If you have access to a law librarian at your place of employment, ask for help when you get stuck! You can also ask local law librarians, most Ohio counties have a law library, and we can help you out too! Often the vendors for products are helpful resources. For example, Lexis and Westlaw have reference attorneys on staff who can help with searching.

June Is Pride Month!

Pride Month Flag

About Pride Month

Pride Month is commemorated each year in the month of June to honor the 1969 Stonewall uprising in New York City. The Stonewall Inn was a popular gay bar that police raided on Jun 28, 1969. The raid resulted in days of protest and the uprising is often cited as a catalyst for LGBTQ+ activism.

5 Pride Month Resources

Learn more about Pride Month and LGBTQ+ issues by checking out the resources below!

ABA 21 Day Pride Month Challenge

The ABA Diversity and Inclusion Advisory Council invites you to participate in their 21 Day Pride Month Challenge, during which we will immerse ourselves in resources to help support building habits toward Pride learning. Sign up page

ABA Commission on Sexual Orientation & Gender Identity LGBTQ+ Webinars

The ABA Commission on Sexual Orientation & Gender Identity presents four webinars on LGBTQ+ issues:

  1. Allyship to Trans People in the Legal Profession
  2. Combatting LGBT Implicit Bias in the Legal Profession
  3. Sexual Orientation: The Legal Case for Coverage Under Title VII
  4. Title VII US Supreme Court Decision: A Discussion and Analysis


PBS American Experience, Stonewall Uprising: The Year that Changed America

This PBS film explores the dramatic event that launched a worldwide rights movement. Told by those who took part, from drag queens and street hustlers to police detectives, journalists and a former mayor of New York, and featuring a rich trove of archival footage, this film revisits a time when homosexual acts were illegal throughout America, and homosexuality itself was seen as a form of mental illness. When police raided Stonewall on June 28, 1969, gay men and women did something they had not done before: they fought back. As the streets of New York erupted into violent protests and street demonstrations, the collective anger announced that the gay rights movement had arrived.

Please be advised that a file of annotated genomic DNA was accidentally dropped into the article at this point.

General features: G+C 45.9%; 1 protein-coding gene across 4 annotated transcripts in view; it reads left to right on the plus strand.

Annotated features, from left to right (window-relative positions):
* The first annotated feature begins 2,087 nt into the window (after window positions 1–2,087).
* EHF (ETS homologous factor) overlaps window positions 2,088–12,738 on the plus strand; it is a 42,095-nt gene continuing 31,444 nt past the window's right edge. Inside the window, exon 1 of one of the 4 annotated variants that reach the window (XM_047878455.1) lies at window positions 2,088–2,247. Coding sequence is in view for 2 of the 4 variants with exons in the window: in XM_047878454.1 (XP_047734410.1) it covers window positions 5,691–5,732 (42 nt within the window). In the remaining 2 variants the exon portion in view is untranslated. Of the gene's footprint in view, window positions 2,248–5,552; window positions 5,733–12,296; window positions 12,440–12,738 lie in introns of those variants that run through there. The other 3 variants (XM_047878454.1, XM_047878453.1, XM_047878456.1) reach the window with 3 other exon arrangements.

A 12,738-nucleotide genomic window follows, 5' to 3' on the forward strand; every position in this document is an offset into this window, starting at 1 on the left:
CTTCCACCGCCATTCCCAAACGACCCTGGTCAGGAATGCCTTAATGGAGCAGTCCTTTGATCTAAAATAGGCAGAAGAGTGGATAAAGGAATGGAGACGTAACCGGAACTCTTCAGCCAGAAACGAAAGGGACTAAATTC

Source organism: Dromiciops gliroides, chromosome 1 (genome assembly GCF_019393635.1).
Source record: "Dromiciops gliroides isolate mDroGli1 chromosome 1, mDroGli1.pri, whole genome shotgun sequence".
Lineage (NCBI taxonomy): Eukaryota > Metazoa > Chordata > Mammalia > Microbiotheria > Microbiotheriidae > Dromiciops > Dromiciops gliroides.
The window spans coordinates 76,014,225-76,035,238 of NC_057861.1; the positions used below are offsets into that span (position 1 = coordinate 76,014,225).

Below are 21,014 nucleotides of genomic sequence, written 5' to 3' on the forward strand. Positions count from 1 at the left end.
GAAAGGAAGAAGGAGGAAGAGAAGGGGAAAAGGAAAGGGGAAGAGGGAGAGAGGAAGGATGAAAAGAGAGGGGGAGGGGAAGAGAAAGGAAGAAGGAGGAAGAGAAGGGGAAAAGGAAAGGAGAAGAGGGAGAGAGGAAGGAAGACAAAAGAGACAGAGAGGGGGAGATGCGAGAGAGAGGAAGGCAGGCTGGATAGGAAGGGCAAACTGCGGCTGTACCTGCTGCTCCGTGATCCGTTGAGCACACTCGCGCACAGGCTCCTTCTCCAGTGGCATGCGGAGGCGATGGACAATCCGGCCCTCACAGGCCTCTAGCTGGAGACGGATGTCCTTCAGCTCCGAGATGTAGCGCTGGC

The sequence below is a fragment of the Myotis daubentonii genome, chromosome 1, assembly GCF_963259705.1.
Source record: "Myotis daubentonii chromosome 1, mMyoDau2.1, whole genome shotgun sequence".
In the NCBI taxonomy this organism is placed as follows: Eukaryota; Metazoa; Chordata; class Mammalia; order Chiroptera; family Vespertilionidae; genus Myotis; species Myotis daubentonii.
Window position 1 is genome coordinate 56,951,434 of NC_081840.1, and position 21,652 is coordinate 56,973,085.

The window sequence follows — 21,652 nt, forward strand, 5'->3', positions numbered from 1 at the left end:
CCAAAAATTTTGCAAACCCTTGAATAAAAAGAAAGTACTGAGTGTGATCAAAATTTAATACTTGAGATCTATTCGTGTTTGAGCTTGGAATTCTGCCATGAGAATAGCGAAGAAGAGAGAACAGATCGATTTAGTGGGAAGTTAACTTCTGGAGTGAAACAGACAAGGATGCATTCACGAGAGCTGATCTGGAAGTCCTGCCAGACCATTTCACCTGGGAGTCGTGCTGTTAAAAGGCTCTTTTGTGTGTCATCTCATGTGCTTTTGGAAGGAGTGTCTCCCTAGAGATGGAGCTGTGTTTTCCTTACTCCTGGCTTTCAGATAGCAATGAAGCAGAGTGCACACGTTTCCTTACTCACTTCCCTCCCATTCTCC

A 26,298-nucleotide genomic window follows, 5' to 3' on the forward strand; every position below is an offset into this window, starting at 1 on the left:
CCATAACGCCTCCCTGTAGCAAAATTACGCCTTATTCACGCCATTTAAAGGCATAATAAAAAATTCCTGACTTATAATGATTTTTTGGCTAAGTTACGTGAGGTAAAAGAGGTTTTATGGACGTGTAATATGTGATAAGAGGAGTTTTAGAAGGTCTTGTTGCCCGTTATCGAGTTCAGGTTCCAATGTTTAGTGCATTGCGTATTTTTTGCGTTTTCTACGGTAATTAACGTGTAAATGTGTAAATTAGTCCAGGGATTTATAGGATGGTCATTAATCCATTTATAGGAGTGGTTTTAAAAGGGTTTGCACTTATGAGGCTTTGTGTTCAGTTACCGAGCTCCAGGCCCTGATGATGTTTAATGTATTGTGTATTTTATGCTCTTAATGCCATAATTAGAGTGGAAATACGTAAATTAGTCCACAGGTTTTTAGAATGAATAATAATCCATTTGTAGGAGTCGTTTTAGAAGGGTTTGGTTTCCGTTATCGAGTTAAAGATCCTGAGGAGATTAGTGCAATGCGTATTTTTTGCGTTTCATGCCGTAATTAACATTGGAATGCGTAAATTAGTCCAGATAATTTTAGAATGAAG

Marc Stein, The Stonewall Riots: A Documentary History (UC e-book — must authenticate to access)

Across 200 documents, Marc Stein presents a unique record of the lessons and legacies of Stonewall. Drawing from sources that include mainstream, alternative, and LGBTQ media, gay-bar guide listings, state court decisions, political fliers, first-person accounts, song lyrics, and photographs, Stein paints an indelible portrait of this pivotal moment in the LGBT movement. In The Stonewall Riots, Stein does not construct a neatly quilted, streamlined narrative of Greenwich Village, its people, and its protests; instead, he allows multiple truths to find their voices and speak to one another, much like the conversations you’d expect to overhear in your neighborhood bar.

After Stonewall: America’s LGBT Movement / First-Run Features (Firm) (Films on Demand — must authenticate to access)

Narrated by Melissa Etheridge. In 1969 the police raided the Stonewall Inn, a gay bar in New York City’s Greenwich Village, leading to three nights of rioting by the city’s gay community. With this outpouring of courage and unity the Gay Liberation Movement had begun. After Stonewall, chronicles the history of lesbian and gay life from the riots at Stonewall to the end of the century. It captures the hard work, struggles, tragic defeats and exciting victories experienced since them. It explores how AIDS literally changed the direction of the movement.